Frankenstein by Bowie Community Theatre has blood, violence, and drama, all wrapped up in a Gothic shell. This version was adapted from Mary Shelley’s novel by Victor Gialanella and Director Brian Douglas brought a freshness to this tale of the living creation of an eccentric scientist. Douglas interpreted the script “with an eye toward what it must have been like to read this tale for the very first time.” In doing so, Douglas has made Frankenstein a lapel-gripping exercise in terror.
The star of this show was Tennyson Harris. Harris embodied Victor Frankenstein’s creation with his vocal command and body language. His physique and scar-makeup sold the image of a powerful monster-man. Michael Bannigan made the titular Victor Frankenstein a fierce crusader of scientific discovery. With a thin frame and angular visage, he brought intensity to his every scene.
Another star of the show was the versatile and moveable set. Making use of scenery wagons, Douglas’ set evoked a variety of inside and outside locations. The most impressive of those locations was Victor Frankenstein’s laboratory, which consisted of levers, chains and a wicked-looking machine. Douglas even made use of Bowie Playhouse’s orchestra pit, which served as a grave. Douglas also earned his keep with his special effects work.
Ronald Araújo and Alan Barnett as the lowlife graverobbers Hans Metz and Peter Schmidt respectively were deviously entertaining. Araújo, in particular, was good at playing various emotional beats—from the charm of a crook, to the wrath of a violent man. Barnett was recently seen in Prince George’s Little Theatre’s The Man Who Came to Dinner.
Bill Brekke brought compassion to his role as the blind hermit DeLacey, who befriended Frankenstein’s Creation. Brekke’s performance was flawless. Waugh Chapel Elementary student Sammy Greenslit made his character William Frankenstein, Victor’s brother, sympathetic in light of the danger that faced him as the play progressed.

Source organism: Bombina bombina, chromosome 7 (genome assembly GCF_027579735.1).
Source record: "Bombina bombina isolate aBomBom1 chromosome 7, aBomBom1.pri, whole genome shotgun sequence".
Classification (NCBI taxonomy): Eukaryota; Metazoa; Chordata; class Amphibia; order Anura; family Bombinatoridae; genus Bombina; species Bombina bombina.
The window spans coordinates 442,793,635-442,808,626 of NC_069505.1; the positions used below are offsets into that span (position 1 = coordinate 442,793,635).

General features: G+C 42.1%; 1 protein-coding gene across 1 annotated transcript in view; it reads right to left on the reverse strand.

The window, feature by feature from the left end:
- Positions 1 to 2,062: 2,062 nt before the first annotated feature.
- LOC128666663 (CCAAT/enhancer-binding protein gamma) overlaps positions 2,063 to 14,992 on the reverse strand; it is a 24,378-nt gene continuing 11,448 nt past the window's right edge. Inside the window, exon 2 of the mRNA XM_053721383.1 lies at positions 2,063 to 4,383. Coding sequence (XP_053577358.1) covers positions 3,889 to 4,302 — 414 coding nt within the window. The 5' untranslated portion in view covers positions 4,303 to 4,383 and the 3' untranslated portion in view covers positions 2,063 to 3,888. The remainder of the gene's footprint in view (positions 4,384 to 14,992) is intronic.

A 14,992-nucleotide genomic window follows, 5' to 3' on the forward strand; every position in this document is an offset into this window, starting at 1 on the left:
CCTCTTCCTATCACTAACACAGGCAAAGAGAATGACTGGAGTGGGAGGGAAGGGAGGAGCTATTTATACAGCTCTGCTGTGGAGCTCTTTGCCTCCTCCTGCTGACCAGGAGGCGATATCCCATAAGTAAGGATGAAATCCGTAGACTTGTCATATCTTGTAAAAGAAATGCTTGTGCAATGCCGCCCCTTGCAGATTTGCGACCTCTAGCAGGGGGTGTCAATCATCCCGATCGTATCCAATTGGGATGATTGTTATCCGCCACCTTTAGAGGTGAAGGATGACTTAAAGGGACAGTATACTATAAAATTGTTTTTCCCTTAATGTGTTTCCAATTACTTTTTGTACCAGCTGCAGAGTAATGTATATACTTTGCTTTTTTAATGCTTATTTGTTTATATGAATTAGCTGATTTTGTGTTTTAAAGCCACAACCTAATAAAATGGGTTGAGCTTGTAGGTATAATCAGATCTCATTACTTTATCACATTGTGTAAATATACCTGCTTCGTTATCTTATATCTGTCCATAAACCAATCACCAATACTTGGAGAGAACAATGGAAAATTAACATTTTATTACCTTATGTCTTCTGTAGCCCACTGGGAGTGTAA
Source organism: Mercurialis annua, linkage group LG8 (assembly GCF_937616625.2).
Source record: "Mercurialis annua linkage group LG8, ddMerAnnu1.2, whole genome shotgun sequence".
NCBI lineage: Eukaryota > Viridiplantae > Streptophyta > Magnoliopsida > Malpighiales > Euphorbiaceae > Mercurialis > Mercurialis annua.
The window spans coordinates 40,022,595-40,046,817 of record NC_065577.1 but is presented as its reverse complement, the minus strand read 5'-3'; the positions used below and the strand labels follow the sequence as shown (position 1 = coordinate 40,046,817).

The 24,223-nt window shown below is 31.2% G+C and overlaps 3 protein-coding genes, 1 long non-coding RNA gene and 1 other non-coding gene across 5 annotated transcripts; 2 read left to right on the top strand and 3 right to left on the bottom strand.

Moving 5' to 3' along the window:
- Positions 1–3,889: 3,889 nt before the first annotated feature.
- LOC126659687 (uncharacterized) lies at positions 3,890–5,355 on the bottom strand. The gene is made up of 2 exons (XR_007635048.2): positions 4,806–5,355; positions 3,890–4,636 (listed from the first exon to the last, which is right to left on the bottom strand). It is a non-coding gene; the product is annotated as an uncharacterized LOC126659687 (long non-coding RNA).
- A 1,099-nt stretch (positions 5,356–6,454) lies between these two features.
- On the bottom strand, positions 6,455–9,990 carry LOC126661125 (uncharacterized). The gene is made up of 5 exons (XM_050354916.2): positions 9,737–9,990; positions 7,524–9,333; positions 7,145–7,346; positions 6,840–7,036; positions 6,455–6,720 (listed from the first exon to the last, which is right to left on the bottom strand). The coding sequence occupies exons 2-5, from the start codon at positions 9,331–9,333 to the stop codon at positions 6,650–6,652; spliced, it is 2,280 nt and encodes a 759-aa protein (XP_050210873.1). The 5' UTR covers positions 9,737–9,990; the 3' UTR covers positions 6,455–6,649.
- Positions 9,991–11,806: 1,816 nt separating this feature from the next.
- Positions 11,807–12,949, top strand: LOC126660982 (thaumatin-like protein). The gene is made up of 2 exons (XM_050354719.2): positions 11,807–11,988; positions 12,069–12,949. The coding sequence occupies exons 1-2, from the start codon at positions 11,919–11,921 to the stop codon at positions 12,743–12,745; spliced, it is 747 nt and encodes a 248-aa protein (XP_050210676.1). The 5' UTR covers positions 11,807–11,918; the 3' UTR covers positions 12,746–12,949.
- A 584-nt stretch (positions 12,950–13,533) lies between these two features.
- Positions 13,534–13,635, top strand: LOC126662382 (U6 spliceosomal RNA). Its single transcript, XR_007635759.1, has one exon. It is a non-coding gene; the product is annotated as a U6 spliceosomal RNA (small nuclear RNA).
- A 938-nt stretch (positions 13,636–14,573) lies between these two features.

I loved Madelyn Dominiski as Victor Frankenstein’s betrothed Elizabeth Lavenza. Victor’s father Alphonse was played with panache by Stanley Livengood, who was seen last year in Dancing at Midnight. Alex Hyder, recently seen in BCT’s A Tomb With a View, brought angst to his role as Victor’s friend Henry Clerval. Ruta Douglas Smith was bossy as Frau Mueller, wife of policeman Lionel Mueller (Bill Fellows). Katie McCarren played Justine Moritz and served as Fight Captain.
With costumes ranging from a fanciful police uniform, hoop skirts and top hats, Costume Designer Linda Swann’s handiwork was award-winning. The women’s 19th-Century hairstyles were magnificent and the Creation’s facial scars believable due to Lexi Martinez and Janice Kinigopolous’ hair and makeup design.
There was a lot of physical action in this play, and Tom Plott lent verisimilitude to that action through his stage combat choreography. I liked the aged-looking gravestones, thanks to Set Dresser Ruta Douglas Smith and McCarren of Properties. The German accents were consistent due to the work of Dialect Coach Faith Leahy-Thielke. Fred Nelson’s sound design added realism to many of the scenes, especially an outdoor scene that used cricket sounds. Producer Cheramie Julianne Jackson assembled a dynamite production team.
This show is a match for a dark and stormy March night. Go see it and hold your partner tight.
Running Time: Two hours and 30 minutes, with a 15-minute intermission.
Frankenstein plays through March 25, 2018 at Bowie Community Theatre performing at The Bowie Playhouse – 16500 White Marsh Park Drive, in Bowie, MD. For tickets, call the box office at (410) 805-0219, or purchase them online.